But the driver behind the September surge was the 12% leap in energy prices; "core" inflation was only 0.1%, and has been consistently low. So it can be argued that there is no inflationary surge, and hence nothing to get excited about. More specifically, there is no reason to raise interest rates aggressively to head off the "inflationary threat" because there is no such threat. Indeed, there isn't really any inflation.
OR PERHAPS there is. Since inflation is measured by price indices, it all depends on how you construct these and what you put in them. For example, until 1982, the US government measured the housing component of the CPI via actual house prices. It then adopted the more sophisticated - and more logical - approach called "owners' equivalent rent of primary residence," which measures the value of a home to its owner by calculating what he/she would pay in rent and other ongoing expenses, rather than what the unit would sell for. (Israel made a similar move in the mid-1990s).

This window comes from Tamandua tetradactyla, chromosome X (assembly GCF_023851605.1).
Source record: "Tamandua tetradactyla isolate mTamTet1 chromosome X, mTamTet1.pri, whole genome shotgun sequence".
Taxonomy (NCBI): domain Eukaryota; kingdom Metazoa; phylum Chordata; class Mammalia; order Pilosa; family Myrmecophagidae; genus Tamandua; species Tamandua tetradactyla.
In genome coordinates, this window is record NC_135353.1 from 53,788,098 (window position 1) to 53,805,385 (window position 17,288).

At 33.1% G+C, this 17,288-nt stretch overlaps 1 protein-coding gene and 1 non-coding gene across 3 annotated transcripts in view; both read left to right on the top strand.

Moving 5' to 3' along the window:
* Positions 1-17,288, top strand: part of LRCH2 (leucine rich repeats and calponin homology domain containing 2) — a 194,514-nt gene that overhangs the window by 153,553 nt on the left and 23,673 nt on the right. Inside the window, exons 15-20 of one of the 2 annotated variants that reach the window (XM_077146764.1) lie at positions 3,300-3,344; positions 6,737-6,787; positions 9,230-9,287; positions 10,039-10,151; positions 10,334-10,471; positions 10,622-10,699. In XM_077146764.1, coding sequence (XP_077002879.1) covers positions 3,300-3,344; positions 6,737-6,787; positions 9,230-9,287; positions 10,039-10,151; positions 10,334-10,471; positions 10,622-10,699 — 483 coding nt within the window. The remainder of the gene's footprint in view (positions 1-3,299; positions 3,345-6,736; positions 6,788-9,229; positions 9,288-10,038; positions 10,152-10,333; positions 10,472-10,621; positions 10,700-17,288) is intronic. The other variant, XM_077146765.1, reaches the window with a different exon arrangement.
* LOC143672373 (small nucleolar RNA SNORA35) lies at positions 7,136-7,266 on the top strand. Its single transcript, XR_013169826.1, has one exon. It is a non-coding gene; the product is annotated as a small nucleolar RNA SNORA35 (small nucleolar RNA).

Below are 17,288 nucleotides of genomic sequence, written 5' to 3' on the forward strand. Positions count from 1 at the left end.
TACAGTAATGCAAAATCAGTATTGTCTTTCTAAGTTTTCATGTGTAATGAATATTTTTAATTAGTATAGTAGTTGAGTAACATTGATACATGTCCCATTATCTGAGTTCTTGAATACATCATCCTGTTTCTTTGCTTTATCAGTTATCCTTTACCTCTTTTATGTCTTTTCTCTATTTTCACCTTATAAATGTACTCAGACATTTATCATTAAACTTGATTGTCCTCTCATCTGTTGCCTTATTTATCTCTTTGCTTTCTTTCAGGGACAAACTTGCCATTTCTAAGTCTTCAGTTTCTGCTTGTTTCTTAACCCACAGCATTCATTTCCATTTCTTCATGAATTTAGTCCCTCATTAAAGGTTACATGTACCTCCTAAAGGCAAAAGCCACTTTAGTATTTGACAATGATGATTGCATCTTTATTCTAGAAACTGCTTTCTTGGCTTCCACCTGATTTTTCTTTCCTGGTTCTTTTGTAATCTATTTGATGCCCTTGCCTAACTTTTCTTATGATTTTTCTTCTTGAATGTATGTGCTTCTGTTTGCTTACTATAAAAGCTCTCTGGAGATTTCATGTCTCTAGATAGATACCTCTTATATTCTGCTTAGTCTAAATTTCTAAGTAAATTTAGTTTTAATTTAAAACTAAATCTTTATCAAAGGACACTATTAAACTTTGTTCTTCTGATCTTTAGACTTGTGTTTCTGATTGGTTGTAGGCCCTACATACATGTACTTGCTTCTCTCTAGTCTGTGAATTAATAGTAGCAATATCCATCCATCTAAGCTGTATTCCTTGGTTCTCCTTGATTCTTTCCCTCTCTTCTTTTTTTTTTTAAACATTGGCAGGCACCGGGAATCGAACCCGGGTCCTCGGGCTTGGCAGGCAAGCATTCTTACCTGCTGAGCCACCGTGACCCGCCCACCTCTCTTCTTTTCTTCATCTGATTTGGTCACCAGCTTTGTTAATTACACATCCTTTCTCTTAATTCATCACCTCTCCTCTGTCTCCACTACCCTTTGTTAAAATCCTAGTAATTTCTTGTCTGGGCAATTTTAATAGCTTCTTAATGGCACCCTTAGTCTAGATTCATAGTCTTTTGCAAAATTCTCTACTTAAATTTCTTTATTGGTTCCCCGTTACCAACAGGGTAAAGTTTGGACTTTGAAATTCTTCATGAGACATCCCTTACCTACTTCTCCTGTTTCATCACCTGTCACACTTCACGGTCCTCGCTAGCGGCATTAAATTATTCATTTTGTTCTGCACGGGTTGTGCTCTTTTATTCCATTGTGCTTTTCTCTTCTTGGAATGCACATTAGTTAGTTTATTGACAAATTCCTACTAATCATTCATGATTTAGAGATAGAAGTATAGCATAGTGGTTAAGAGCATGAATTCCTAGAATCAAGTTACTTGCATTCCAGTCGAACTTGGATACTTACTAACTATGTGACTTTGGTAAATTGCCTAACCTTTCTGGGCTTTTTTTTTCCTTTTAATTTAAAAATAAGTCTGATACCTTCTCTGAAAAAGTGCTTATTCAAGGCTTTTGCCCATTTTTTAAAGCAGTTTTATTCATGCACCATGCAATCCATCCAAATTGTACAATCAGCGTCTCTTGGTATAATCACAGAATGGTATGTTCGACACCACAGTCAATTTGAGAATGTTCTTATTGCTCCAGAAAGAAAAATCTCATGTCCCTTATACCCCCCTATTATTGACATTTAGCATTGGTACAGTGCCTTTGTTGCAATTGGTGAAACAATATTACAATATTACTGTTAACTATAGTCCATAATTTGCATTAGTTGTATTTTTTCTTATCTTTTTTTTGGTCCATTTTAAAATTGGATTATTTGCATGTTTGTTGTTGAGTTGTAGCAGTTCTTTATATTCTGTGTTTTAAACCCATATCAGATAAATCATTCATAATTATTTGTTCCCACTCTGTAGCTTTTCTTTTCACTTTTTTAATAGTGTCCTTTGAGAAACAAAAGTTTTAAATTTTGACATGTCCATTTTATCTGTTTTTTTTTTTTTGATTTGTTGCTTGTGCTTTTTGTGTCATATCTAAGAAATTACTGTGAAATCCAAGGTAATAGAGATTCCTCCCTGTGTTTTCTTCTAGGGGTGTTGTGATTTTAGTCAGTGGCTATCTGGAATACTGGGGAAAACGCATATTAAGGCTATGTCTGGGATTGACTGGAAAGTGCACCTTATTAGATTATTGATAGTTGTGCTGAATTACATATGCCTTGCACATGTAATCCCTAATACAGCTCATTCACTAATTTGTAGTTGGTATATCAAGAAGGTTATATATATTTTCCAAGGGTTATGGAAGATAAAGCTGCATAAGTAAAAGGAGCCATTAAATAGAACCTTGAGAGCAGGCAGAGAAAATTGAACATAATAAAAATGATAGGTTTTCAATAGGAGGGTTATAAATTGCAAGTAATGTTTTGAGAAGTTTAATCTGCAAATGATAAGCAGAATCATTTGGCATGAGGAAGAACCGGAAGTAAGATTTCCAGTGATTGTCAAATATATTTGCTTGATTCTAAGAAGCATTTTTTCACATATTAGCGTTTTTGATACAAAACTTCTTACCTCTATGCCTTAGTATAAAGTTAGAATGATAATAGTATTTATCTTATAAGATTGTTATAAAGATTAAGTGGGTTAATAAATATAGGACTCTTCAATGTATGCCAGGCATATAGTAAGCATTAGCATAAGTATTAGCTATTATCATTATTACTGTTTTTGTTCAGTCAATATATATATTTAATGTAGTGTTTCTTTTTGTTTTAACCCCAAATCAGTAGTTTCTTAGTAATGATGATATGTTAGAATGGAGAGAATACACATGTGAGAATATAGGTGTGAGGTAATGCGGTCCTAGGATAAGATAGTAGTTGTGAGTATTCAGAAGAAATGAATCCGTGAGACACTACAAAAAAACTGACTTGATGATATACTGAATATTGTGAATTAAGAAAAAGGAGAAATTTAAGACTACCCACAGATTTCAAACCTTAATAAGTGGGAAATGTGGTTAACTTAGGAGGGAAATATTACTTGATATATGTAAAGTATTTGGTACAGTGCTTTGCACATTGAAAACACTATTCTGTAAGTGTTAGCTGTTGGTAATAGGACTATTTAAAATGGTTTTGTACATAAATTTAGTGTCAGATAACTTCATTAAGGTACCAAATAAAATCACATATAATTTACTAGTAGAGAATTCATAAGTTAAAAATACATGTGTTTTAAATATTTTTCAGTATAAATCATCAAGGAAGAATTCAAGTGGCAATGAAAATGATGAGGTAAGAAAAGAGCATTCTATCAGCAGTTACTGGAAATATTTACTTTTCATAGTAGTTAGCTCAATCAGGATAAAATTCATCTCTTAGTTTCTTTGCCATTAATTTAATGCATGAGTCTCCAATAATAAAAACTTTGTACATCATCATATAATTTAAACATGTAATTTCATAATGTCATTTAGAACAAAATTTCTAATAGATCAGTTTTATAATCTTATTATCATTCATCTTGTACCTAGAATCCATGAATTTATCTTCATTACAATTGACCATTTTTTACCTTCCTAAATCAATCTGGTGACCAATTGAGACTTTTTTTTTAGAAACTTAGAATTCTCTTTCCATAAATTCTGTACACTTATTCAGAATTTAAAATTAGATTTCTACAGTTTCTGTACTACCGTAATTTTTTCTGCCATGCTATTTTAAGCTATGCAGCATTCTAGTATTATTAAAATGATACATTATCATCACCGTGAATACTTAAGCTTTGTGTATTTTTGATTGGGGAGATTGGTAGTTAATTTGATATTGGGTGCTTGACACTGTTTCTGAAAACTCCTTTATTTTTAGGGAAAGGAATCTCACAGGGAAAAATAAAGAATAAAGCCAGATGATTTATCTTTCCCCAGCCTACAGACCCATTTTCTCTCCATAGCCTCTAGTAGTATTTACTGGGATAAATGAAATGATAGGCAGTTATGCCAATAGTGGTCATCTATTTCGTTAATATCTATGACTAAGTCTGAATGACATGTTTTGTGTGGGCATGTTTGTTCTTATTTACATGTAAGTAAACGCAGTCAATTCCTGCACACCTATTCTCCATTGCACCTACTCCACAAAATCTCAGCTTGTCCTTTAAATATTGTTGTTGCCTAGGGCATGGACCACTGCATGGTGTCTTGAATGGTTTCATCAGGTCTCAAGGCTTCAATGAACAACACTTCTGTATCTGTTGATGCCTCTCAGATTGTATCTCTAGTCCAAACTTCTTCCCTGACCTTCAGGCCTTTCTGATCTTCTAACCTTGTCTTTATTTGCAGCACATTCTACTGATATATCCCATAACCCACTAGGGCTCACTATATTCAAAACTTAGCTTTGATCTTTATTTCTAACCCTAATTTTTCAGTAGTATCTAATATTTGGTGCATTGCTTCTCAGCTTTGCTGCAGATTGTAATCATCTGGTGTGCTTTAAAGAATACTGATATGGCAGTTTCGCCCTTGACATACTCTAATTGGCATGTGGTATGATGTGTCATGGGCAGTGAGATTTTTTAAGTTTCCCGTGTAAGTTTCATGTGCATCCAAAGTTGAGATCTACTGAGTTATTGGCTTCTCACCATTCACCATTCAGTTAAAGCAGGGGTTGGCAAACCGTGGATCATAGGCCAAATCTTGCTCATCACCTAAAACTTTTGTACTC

Currently, housing represents 23% of the basket of goods and services that comprise the American CPI. If the pre-1982 system was still in use, the rate of overall inflation would be 5.3%, while the rate of "core" inflation would be 4.3%. Of course, you could take housing out of core inflation as well, to get a different kind of core and hence a different answer as to how high inflation is (the Israeli Central Bureau of Statistics publishes "CPI ex-housing" as a matter of course).
A leading American analyst, using data for the first quarter of 2005 (the above data relate to the third quarter), concluded that distortions caused by not factoring in the housing price boom and the rise in property taxes result in the official rate of inflation understating "actual" inflation by over 4%!!